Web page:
That's handy, I'll add a link to that version on the userscripts page. But dear god that's a terrible fix. Couldn't they have just implemented GM_setValue as cookie-creation?

(Aside: I really, really hope that they're working on making the GreaseKit security better. Greasemonkey went through a "oh god, everything is exposed everywhere" cycle a while back, but it got straightened out with much help from some smart MoFo folks. I hope the Webkit/Safari folks can be as accommodating.)
posted by Plutor at 5:11 AM on July 27, 2009


Why don't you just click the "recent activity" link to see new posts since your last?

Also, on my side, if I click the "x new" link, it takes me to the first post since my last visit, regardless of how many there actually were.
posted by TomMelee at 5:59 AM on July 27, 2009


CREATE TABLE LastSeen
(
UserId int NOT NULL,
ThreadId int NOT NULL,
ViewDateTime DATETIME
)

SELECT Count(*) 
         FROM Comments JOIN LastSeen ON Comments.ThreadId = LastSeen.ThreadId AND Comments.PostDate > LastSeen.ViewDateTime
         WHERE LastSeen.UserId=@UserId

posted by blue_beetle at 8:00 AM on July 27, 2009


We've been over this more than once before. Something like ten thousand active users. Something like ten thousand open threads. Easily hundreds of thousands of comments in those threads. The work to optimize that query is not worth the couple of dozen users who aren't served by the current algorithm.
posted by Plutor at 8:29 AM on July 27, 2009


Using cookies for storage is problematic because many people read the site on multiple machines.

Incidentally, even GMail's notifier doesn't get this right. It will tell you all the new messages since you last used that computer, even if you've been notified about them on another one.
posted by smackfu at 8:49 AM on July 27, 2009


"but we have limited resources and only so much time and this is not high on the list of priorities" - Cortex


Soooo ...what is high on the list of priorities? Aside from moderation and maintenance, what Next Bestest Thing are you guys working on?
posted by The Whelk at 10:26 AM on July 27, 2009


Well, they just improved the duplicate checker on the new post page. And I think there was some talk about rolling the 10th anniversary features back into normal meetup functionality.
posted by smackfu at 12:39 PM on July 27, 2009


The Whelk-
I posted a secret pony on the secret pony request forum that pb create a wicked database and some fuzzy logic to scan every post for redundancy, snark, whining, -ism, and ist-ness, while simultaneously mirroring all post data live on a series of .xml files that users could use to write their own wicked scripts and toys.

Those of us on the secret pony secret forum are already delta-testing his work. Lemme tell you-he's amazing.

If I were you, I'd post a pony request that upon reaching X number of useful posts you automagically get an invite to the secret pony secret request forum.

It's uberleet.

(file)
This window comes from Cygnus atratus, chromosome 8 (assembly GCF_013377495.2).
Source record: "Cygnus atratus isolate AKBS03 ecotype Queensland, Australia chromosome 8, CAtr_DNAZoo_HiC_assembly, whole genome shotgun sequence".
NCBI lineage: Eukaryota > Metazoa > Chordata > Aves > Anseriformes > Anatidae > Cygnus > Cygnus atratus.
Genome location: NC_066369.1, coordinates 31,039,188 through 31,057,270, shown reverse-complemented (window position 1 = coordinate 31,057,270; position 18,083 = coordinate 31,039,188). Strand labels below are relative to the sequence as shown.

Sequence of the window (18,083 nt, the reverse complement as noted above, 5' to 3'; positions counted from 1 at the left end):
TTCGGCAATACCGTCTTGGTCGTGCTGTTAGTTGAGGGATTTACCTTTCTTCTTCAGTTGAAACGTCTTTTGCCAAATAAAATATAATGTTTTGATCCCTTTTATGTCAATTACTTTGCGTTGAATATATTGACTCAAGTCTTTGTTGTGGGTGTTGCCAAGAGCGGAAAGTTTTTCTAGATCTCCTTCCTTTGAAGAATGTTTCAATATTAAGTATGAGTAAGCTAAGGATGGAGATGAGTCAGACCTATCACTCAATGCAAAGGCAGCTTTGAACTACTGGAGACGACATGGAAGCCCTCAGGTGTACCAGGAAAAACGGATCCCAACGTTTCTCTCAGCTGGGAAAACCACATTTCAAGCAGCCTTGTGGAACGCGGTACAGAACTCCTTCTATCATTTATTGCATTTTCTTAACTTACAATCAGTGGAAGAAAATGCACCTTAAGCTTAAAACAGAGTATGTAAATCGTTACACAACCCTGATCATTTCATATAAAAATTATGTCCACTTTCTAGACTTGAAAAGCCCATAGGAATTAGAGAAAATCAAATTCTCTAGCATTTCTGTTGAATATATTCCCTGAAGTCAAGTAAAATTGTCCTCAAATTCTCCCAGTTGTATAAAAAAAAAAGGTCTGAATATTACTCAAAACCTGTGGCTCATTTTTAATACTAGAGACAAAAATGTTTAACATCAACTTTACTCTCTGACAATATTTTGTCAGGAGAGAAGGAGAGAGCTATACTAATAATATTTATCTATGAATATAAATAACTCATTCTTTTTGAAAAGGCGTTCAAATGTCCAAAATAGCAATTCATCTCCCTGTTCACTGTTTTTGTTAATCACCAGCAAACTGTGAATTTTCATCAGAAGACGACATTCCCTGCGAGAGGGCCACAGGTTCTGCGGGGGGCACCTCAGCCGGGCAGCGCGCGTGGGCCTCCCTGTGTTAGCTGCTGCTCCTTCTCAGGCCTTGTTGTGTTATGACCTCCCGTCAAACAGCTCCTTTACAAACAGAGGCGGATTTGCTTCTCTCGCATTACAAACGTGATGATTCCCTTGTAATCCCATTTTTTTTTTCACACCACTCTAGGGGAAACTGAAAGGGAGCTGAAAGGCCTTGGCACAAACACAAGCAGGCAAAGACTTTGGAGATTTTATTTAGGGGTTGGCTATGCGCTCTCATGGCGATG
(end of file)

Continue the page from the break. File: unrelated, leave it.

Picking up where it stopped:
posted by TomMelee at 1:06 PM on July 27, 2009


Holy crap I just got an automated email kicking me off the secret pony secret request forum for admitting that it exists.

There is no cabal!
posted by TomMelee at 1:07 PM on July 27, 2009


> That's handy, I'll add a link to that version on the userscripts page. But dear god that's a terrible fix. Couldn't they have just implemented GM_setValue as cookie-creation?

Yeah, I'm not sure what's going on over there, I only found out the project existed from this thread. There might be a cleaner workaround but I didn't want to spend too much time on it so just copy-pasted. I assume they'll add GM_get/setValue when they get their act together. Seems pretty crippled without it.

Incidentally, if you use my version, don't nuke your cookies or you'll lose your spot since it's using that for the persistent storage.
posted by cj_ at 2:41 PM on July 27, 2009


blue_beetle: "CREATE TABLE LastSeen"

If you honestly thing new feature = "I can write a SQL statement", you are either being willfully obtuse or, well, that's the only explanation I can come up with.
posted by potch at 3:54 PM on July 27, 2009


Pony Request: a profile page feature that constantly updates and displays the exact hexcode color of my penetratingly blue eyes are at any given moment. It is not opt-outable.
posted by The Whelk at 5:58 PM on July 27, 2009


I wish we could all choose the color of our profile pages, like Pink Superhero. If you hang out on the green all day, why have a blue profile page? Specifying 6 hex digits can't be a security risk...
posted by smackfu at 6:05 PM on July 27, 2009


Metafilter penetrated me with her #006699 eyes.
posted by Rhomboid at 6:19 PM on July 27, 2009


Hey floam, I just noticed that the GreaseKit hack was setting the cookie to session expiry, which means it loses your place when you restart Safari. I made it one year instead. You can download it from the same place.

(Also cleaned up the atrocious code, since my name is attached to this thing. :P)
posted by cj_ at 7:15 PM on July 27, 2009